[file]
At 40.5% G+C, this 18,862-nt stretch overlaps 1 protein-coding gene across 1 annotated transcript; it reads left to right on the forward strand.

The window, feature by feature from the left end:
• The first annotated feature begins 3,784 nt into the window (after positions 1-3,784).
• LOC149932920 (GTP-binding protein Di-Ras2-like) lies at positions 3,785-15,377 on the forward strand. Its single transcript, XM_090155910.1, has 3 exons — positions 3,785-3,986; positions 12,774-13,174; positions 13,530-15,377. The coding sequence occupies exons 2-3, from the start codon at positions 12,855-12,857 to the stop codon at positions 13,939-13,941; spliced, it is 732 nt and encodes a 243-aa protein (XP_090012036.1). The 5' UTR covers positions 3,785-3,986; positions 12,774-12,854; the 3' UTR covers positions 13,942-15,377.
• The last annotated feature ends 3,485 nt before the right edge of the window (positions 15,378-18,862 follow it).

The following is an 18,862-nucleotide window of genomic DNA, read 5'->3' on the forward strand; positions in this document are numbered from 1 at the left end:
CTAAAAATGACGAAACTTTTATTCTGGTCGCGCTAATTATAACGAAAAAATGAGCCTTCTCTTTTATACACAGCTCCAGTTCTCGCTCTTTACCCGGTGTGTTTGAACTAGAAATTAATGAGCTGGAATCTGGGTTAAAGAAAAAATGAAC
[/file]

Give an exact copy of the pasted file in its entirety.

At 40.5% G+C, this 18,862-nt stretch overlaps 1 protein-coding gene across 1 annotated transcript; it reads left to right on the forward strand.

The window, feature by feature from the left end:
• The first annotated feature begins 3,784 nt into the window (after positions 1-3,784).
• LOC149932920 (GTP-binding protein Di-Ras2-like) lies at positions 3,785-15,377 on the forward strand. Its single transcript, XM_090155910.1, has 3 exons — positions 3,785-3,986; positions 12,774-13,174; positions 13,530-15,377. The coding sequence occupies exons 2-3, from the start codon at positions 12,855-12,857 to the stop codon at positions 13,939-13,941; spliced, it is 732 nt and encodes a 243-aa protein (XP_090012036.1). The 5' UTR covers positions 3,785-3,986; positions 12,774-12,854; the 3' UTR covers positions 13,942-15,377.
• The last annotated feature ends 3,485 nt before the right edge of the window (positions 15,378-18,862 follow it).

The following is an 18,862-nucleotide window of genomic DNA, read 5'->3' on the forward strand; positions in this document are numbered from 1 at the left end:
CTAAAAATGACGAAACTTTTATTCTGGTCGCGCTAATTATAACGAAAAAATGAGCCTTCTCTTTTATACACAGCTCCAGTTCTCGCTCTTTACCCGGTGTGTTTGAACTAGAAATTAATGAGCTGGAATCTGGGTTAAAGAAAAAATGAAC